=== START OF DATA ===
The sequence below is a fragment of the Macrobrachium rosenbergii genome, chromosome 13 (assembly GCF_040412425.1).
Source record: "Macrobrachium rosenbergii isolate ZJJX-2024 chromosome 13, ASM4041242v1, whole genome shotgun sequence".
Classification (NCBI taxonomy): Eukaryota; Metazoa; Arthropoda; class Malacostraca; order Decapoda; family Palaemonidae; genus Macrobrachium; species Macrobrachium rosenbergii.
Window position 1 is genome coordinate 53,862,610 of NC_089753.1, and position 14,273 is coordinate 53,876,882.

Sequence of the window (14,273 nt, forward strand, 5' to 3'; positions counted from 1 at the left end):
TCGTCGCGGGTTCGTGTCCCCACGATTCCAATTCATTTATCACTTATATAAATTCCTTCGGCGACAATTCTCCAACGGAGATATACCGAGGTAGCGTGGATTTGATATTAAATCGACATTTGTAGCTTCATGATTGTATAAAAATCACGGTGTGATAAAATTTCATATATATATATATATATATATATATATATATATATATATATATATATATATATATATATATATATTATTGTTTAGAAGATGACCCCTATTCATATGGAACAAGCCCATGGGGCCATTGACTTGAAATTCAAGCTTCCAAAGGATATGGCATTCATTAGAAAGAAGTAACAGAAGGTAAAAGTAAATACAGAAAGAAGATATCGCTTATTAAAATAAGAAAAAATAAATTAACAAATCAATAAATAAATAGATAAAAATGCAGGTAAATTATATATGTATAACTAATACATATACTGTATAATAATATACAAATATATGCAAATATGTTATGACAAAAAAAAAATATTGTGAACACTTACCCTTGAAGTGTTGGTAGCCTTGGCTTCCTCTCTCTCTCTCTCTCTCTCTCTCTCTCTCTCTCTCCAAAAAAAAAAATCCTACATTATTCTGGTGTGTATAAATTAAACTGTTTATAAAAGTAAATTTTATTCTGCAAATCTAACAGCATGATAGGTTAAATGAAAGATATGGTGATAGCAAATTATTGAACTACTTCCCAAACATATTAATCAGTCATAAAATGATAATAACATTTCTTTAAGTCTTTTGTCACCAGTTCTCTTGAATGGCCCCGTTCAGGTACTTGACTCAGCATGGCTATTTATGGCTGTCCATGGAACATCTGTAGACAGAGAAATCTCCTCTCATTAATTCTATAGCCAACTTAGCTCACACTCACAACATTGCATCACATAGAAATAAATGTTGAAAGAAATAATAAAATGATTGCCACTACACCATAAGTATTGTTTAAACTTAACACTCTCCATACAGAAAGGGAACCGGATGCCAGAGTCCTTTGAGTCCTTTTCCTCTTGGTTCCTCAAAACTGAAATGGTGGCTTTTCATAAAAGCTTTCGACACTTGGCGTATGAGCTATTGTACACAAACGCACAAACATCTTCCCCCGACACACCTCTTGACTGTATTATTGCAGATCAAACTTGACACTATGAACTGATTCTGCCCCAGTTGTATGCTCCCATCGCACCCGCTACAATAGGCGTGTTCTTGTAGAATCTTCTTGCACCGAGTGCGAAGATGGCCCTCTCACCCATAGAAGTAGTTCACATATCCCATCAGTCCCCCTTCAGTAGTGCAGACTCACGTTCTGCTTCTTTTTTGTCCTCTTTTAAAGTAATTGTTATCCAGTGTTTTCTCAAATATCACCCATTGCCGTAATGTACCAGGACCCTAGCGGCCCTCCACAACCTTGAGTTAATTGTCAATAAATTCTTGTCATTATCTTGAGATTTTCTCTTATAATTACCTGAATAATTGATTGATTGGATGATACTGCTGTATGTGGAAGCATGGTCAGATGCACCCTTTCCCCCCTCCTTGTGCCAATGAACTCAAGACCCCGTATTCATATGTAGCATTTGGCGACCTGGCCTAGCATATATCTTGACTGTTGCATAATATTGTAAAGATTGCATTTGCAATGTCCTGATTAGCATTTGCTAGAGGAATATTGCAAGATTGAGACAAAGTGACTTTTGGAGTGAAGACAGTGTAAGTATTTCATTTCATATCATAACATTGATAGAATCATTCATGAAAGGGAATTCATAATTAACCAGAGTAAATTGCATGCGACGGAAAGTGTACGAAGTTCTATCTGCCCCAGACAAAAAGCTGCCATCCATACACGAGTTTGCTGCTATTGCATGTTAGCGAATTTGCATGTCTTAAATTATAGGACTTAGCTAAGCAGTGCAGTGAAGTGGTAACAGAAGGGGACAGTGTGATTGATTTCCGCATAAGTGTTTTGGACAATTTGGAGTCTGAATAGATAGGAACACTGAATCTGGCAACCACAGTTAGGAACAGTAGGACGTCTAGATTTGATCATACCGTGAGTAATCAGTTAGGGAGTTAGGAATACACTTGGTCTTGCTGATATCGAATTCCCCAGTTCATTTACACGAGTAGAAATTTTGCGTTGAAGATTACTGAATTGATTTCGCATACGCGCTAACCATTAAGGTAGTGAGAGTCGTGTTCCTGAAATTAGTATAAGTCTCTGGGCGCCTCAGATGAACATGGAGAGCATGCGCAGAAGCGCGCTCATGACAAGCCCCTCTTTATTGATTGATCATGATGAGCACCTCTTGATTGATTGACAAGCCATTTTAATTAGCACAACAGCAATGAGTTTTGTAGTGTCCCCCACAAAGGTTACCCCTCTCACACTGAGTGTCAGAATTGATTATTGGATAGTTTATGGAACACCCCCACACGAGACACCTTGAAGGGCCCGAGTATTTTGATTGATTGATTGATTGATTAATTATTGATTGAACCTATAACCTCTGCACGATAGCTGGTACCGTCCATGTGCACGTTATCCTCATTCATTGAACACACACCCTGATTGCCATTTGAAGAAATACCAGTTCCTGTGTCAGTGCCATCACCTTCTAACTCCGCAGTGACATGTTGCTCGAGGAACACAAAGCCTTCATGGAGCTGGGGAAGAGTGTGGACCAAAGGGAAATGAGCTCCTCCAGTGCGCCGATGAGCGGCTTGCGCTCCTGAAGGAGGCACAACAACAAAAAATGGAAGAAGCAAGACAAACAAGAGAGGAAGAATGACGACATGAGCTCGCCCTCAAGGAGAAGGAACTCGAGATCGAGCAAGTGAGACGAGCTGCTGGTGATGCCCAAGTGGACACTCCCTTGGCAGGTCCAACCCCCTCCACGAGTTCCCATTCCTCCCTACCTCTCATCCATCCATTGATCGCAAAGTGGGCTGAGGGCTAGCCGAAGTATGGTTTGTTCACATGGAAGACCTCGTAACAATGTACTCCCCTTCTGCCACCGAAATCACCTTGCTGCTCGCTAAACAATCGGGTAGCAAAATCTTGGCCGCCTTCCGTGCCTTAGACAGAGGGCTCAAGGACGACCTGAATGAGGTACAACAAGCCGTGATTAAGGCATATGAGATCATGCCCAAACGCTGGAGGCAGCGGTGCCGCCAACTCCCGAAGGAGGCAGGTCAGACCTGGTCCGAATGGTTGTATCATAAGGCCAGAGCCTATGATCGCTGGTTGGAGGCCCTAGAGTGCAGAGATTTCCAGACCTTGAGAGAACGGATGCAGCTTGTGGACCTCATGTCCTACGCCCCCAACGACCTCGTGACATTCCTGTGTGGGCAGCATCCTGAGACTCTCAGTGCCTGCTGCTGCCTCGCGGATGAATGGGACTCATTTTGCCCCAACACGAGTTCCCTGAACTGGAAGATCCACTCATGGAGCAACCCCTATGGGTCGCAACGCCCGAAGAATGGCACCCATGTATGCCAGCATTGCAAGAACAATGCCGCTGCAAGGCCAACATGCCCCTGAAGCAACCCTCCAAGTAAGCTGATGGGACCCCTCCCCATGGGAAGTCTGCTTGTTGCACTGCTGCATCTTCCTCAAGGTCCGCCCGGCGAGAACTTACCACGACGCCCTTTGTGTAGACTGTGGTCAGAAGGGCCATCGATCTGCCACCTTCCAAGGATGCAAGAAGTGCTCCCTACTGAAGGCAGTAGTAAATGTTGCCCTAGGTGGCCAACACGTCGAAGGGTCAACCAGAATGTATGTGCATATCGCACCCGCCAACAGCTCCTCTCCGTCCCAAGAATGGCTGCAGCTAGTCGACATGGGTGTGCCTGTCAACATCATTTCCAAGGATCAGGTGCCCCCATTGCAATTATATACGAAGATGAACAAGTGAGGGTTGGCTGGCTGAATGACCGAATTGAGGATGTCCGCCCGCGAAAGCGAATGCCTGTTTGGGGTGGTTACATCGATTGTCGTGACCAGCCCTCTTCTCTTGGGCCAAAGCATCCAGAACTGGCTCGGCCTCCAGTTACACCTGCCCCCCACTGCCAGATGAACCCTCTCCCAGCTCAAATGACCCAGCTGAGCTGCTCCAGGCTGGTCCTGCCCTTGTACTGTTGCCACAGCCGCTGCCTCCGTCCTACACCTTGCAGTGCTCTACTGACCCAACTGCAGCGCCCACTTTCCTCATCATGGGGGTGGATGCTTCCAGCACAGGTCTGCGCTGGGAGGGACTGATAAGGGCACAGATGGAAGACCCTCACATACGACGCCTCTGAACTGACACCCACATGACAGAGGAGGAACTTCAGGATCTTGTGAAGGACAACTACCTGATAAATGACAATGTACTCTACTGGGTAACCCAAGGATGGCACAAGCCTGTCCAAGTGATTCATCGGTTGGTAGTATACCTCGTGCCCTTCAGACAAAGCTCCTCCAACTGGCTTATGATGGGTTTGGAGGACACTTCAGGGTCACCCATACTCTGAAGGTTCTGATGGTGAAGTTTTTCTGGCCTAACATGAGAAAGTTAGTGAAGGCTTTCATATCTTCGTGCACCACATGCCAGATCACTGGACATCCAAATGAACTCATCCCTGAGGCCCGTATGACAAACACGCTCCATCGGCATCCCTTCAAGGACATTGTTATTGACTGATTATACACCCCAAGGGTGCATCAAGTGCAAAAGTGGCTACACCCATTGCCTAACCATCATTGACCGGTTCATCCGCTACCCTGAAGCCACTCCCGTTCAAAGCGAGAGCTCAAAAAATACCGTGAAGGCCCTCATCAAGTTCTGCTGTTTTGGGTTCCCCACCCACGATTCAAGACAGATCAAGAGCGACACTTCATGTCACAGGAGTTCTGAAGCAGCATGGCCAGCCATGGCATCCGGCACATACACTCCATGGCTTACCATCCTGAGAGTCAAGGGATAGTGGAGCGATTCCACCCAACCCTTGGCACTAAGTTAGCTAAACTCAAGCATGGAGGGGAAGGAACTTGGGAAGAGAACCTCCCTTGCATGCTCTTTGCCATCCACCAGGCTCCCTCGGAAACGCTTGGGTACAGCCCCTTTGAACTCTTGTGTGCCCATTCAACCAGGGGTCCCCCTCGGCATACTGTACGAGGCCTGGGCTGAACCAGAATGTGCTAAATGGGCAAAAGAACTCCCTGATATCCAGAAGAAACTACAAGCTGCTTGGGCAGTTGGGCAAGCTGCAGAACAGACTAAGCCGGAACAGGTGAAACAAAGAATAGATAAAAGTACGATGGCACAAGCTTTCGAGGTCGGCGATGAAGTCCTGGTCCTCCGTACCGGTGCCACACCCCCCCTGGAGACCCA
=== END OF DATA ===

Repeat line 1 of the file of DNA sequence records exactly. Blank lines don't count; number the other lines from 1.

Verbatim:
The sequence below is a fragment of the Macrobrachium rosenbergii genome, chromosome 13 (assembly GCF_040412425.1).